Several Android smartphone makers have been busted for artificially inflating benchmark scores. The roots of this story can be traced all the way back to June, when a member of the Beyond3D forums discovered benchmark-specific optimizations in the Samsung Galaxy S4. AnandTech's subsequent investigation revealed that the device's power management allowed higher GPU frequencies when certain benchmark applications were run. The site also discovered that launching certain benchmarks would cause all CPU cores to become active and run at their highest possible frequency.
Ars Technica has since detailed similar behavior in the Galaxy Note 3, and AnandTech has published a damning report exposing benchmark-related tweaks in not only devices from Samsung, but also ones from Asus, HTC, and LG. Of the handsets tested by AnandTech, only the Motorola products and Google's Nexus devices were devoid of benchmark-specific optimizations.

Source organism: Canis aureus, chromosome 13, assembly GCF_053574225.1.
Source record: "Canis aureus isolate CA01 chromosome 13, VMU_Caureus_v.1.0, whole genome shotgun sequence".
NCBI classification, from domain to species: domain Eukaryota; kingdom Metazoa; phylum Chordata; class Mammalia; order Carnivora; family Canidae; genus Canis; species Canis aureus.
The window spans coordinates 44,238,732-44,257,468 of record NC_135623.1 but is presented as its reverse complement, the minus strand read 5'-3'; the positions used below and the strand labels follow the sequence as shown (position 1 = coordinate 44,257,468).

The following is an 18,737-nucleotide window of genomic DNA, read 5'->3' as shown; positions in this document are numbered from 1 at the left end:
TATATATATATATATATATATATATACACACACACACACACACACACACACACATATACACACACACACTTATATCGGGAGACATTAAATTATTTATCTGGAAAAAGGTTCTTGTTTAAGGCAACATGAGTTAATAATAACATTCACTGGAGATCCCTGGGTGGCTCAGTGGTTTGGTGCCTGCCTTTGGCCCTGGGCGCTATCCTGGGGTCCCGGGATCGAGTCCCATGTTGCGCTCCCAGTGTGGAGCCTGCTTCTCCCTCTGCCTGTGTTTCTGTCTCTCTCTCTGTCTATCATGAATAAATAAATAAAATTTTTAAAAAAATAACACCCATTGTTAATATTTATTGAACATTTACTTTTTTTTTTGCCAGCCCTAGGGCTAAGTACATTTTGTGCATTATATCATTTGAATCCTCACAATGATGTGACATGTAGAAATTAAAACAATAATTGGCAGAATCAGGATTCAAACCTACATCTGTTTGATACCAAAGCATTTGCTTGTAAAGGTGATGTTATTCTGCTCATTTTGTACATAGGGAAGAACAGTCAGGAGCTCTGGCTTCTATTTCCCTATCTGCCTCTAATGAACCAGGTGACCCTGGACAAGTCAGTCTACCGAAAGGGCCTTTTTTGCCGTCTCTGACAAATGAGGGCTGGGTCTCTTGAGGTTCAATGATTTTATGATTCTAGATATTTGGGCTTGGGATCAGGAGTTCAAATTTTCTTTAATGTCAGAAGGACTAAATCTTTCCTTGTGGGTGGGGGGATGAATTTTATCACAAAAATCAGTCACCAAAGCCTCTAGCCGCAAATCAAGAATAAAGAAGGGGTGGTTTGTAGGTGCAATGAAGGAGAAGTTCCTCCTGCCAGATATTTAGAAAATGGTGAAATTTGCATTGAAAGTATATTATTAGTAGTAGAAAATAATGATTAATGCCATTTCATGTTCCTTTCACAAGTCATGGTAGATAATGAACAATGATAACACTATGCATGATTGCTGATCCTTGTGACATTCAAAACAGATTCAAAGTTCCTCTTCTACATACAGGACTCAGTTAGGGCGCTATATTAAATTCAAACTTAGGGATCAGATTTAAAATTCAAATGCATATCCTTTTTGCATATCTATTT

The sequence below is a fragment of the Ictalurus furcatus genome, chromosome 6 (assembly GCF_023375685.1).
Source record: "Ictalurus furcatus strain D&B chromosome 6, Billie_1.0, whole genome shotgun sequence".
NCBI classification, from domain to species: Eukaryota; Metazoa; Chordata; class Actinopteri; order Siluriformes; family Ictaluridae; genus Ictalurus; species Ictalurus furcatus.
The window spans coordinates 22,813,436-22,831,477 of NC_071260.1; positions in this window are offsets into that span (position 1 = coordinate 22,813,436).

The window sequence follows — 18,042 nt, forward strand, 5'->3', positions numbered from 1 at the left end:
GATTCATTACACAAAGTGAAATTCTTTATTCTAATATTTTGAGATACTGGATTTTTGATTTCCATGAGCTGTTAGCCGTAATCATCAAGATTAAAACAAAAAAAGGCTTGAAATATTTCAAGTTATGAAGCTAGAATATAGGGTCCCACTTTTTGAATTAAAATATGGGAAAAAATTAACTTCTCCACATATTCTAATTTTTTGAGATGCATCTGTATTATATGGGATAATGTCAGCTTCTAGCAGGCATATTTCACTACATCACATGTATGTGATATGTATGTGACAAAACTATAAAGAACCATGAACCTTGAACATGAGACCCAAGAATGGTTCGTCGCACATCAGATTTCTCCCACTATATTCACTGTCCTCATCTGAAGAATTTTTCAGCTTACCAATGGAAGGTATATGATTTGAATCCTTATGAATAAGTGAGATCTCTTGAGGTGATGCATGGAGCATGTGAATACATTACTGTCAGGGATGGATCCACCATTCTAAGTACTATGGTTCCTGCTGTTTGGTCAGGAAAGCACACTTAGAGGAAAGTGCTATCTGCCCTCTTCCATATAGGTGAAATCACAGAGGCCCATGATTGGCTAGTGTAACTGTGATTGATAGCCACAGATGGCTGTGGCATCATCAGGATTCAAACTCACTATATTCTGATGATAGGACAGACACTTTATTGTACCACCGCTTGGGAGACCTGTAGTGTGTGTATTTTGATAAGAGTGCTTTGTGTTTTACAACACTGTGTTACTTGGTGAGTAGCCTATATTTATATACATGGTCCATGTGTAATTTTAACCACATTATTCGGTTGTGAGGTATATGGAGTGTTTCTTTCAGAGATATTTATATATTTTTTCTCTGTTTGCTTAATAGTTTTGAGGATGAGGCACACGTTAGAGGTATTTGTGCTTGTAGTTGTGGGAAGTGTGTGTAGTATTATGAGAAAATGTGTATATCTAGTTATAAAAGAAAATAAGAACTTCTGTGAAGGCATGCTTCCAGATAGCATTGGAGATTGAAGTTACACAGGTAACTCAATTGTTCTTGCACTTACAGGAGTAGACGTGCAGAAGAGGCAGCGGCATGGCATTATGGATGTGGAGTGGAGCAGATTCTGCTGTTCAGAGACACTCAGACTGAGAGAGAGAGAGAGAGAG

The optimizations seem to be limited to popular synthetic tests like 3DMark, AnTuTu, and Vellamo. FutureMark expressly forbids optimizations, noting that "drivers may not detect the launch of the benchmark executable and alter, replace or override any parameters or parts of the test based on the detection," but that hasn't stopped HTC and Samsung from gaming 3DMark.
Perhaps the most infuriating thing about this whole story is that Samsung is claiming innocence. The company told CNet that the Galaxy Note 3 "maximises its CPU/GPU frequencies when running features that demand substantial performance," but said "this was not an attempt to exaggerate particular benchmarking results." Ars showed that the Galaxy Note 3 produces much lower Geekbench scores when that software is run with a different name, which seems to contradict Samsung's statement. The optimizations apparently key in on the name of the software rather than the nature of the workload.
We've seen these kinds of shenanigans before, of course. AMD was caught cheating in Quake years ago, and Nvidia gamed 3DMark03. Motherboards sometimes inflate CPU speeds to improve performance, too, although those optimizations aren't benchmark-specific.
It's troubling that shady optimizations appear to be so pervasive in the smartphone space—and that a big name like Samsung is denying any wrongdoing despite pretty convincing evidence to the contrary.